December 14, 2018 

In This Week's Pellet Wire:

From the Director’s Desk – NSPS Rule Published, No Decision on Key Pellet Fuel Component

On Monday, December 17 past board chairman Stephen Faehner will participate in a public hearing to offer official comments from the Pellet Fuels Institute regarding the recently published proposed amendments to the New Source Performance Standards. Stephen’s testimony is the latest chapter in the long, drawn-out process that often defines federal rulemaking. To recap, the NSPS is a piece of air quality regulation underpinned by the Clean Air Act that directly impacts home heating appliances and the fuels they utilize. In late November, the EPA released its proposed amendments as well as an advanced notice of proposed rulemaking. The PFI has been closely tracking two pieces of the NSPS regulation. First is the inclusion of minimum pellet fuel requirements currently included in the rule. The second, more acutely felt by our members and partners in the appliance manufacturing and retail space are the sell-through provisions for appliances that do not currently meet the emissions requirements. These sell-through provisions would give retailers and stove manufacturers more time to liquidate the inventory they have on hand that either does not meet the 2020 emissions limits (2.0 grams/hr) or have not yet been certified to the limits under the new testing protocols.

The proposed amendments included the EPA's decision on the sell-through provisions, but included no decision on minimum pellet fuel requirements, our number one issue with the regulation. I and our executive board have had several conversations with our legal counsel in DC and our position regarding the minimum pellet fuel requirements remains unchanged. The PFI believes wholeheartedly in quality standards that provide consumers with a tool to help them select high-quality wood pellets in the marketplace. Still, their inclusion in a piece of federal regulation is unnecessary and unlikely to advance the aims of the regulation. For me, the most compelling reason for the PFI to oppose this inclusion is that it would set pellets apart from other solid wood fuels (cordwood, wood chips), requiring the manufacturers of wood pellets to jump through hoops that competing fuel types do not. Further, once requirements are codified in federal law they become more difficult to change or amend. The years-long process we’ve been enduring regarding the initial NSPS rule is case in point. As I think about it, it occurs to me that the reason that minimum pellet fuel requirements were included at all is simply that there are specifications with wood pellets that can be measured. Still, that is not a good enough reason to drive them into a piece of federal regulation introducing a compliance burden onto the manufacturers of an engineered densified wood fuel product that prides itself on being a part of the air quality solution, not a contributor to the problem.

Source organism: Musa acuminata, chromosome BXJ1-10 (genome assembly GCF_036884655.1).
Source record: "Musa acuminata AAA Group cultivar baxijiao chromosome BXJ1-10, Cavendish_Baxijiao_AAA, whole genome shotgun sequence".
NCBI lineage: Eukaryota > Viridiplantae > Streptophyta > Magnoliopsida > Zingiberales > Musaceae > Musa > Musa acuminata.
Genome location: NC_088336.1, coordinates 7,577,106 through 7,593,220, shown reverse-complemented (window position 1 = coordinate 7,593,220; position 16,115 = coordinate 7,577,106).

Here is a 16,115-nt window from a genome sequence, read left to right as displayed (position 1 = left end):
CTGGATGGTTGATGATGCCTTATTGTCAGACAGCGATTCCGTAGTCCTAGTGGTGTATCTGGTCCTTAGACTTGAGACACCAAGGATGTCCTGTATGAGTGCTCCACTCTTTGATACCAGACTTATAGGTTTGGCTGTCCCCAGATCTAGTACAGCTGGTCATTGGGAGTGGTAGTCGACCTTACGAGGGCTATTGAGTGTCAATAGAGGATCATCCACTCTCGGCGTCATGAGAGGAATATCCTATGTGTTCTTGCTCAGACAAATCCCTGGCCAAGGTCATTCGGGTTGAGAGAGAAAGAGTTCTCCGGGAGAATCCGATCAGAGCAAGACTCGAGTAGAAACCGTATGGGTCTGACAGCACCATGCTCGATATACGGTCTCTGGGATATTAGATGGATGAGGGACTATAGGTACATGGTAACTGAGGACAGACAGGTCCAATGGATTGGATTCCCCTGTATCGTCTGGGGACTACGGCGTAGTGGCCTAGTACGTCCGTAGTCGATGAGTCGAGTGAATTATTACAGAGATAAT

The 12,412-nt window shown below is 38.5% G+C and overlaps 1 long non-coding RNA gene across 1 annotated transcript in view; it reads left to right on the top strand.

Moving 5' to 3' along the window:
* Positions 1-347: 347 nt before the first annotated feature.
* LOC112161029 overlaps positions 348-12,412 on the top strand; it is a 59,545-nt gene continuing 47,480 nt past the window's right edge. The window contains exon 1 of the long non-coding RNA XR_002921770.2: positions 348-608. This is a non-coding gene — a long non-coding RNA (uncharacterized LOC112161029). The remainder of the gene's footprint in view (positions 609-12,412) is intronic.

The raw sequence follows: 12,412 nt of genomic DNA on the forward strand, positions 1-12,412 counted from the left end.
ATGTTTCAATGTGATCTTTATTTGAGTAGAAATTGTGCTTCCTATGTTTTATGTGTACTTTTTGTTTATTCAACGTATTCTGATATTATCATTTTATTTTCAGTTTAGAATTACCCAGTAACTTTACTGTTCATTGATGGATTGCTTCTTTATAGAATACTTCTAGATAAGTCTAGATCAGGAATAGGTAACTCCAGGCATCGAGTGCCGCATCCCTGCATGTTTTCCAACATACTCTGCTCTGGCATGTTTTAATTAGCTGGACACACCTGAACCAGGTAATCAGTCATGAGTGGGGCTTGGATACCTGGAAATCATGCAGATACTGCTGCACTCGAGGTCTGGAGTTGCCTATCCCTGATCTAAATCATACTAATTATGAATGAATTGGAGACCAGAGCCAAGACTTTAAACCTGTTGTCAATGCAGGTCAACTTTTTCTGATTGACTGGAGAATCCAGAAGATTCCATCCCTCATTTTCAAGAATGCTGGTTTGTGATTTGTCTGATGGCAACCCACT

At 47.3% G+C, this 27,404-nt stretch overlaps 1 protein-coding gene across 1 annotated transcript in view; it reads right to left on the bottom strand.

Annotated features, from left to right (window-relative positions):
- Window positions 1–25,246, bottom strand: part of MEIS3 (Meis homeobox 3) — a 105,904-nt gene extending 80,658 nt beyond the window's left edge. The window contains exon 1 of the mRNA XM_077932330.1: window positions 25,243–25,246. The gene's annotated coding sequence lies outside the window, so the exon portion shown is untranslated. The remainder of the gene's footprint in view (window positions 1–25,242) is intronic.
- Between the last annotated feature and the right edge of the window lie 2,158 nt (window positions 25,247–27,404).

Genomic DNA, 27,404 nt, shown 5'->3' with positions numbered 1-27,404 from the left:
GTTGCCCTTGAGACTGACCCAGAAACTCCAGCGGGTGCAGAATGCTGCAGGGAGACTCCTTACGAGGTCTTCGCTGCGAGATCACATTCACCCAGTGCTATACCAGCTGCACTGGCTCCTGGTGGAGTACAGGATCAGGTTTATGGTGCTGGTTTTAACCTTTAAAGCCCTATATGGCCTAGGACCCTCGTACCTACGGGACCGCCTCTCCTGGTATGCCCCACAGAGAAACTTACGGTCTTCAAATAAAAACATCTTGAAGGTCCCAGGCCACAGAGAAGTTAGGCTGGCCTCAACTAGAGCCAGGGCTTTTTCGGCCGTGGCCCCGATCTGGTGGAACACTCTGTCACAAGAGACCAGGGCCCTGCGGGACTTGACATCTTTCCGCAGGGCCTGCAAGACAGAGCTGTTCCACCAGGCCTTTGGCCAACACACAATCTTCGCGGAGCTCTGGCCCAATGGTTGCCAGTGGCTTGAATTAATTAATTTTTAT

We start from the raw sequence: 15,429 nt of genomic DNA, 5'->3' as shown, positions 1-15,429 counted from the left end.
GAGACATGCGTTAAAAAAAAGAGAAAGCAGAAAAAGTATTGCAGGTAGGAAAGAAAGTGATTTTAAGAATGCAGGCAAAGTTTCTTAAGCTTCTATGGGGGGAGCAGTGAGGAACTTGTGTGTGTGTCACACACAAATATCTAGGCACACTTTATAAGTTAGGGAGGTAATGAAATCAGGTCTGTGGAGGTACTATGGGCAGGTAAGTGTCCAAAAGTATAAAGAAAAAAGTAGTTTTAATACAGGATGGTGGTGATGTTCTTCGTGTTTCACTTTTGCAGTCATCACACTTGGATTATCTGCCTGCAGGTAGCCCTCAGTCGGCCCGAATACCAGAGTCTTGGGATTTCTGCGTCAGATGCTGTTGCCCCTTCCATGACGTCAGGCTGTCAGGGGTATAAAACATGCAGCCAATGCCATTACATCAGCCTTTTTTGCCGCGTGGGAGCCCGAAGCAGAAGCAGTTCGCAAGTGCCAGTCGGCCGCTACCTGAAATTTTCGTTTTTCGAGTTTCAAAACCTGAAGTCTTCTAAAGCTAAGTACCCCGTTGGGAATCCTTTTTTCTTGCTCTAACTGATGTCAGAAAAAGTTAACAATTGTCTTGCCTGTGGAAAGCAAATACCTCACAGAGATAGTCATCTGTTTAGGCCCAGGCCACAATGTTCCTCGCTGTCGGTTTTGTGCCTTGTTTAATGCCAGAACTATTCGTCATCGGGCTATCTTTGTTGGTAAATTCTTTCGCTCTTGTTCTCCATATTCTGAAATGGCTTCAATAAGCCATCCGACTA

It does not appear that the hearing will be available via a dial-in platform, but information regarding the hearing can be found here

- Tim Portz
Executive Director

Photo of the Week - Energex

We're building a collection of photos of our members, their pellets mills and product. Send them to Carrie Annand at [email protected]. This week’s featured photo is from Kenny Lisle with Energex.   

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Industry News

$650 Rebate Available for Wood, Pellet Stoves 
Stowe Reporter, Vermont

The mountain pine beetle has devastated one-fifth of Colorado forestland over the past couple of decades, but the lumber and alternative energy industries have been able to make good use of the wood from these blighted forests.

Read Full Article

Wood Stoves and Pellet Stoves Bring New Efficiency  
27 East, New York

As I noted in last week’s column, burning wood in a fireplace can be nice and cozy if you’re near the fire, but you also might notice that the same wood fire can make the rest of the house noticeably colder, as the fire tries to bring in outside air so combustion can take place. The open fire itself makes a fireplace innately inefficient and environmentally unacceptable because of the amount of pollution it creates. There are other ways to enjoy indoor fires, though, and some can do this without a loss of efficiency.

Read Full Article

Wood: Vermont’s Locally Grown, Renewable Fuel 
Vermont Biz

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We hope everyone in the PFI family has a wonderful holiday season. 

Pellet Fuels Institute

[email protected] | (206) 209-5277 |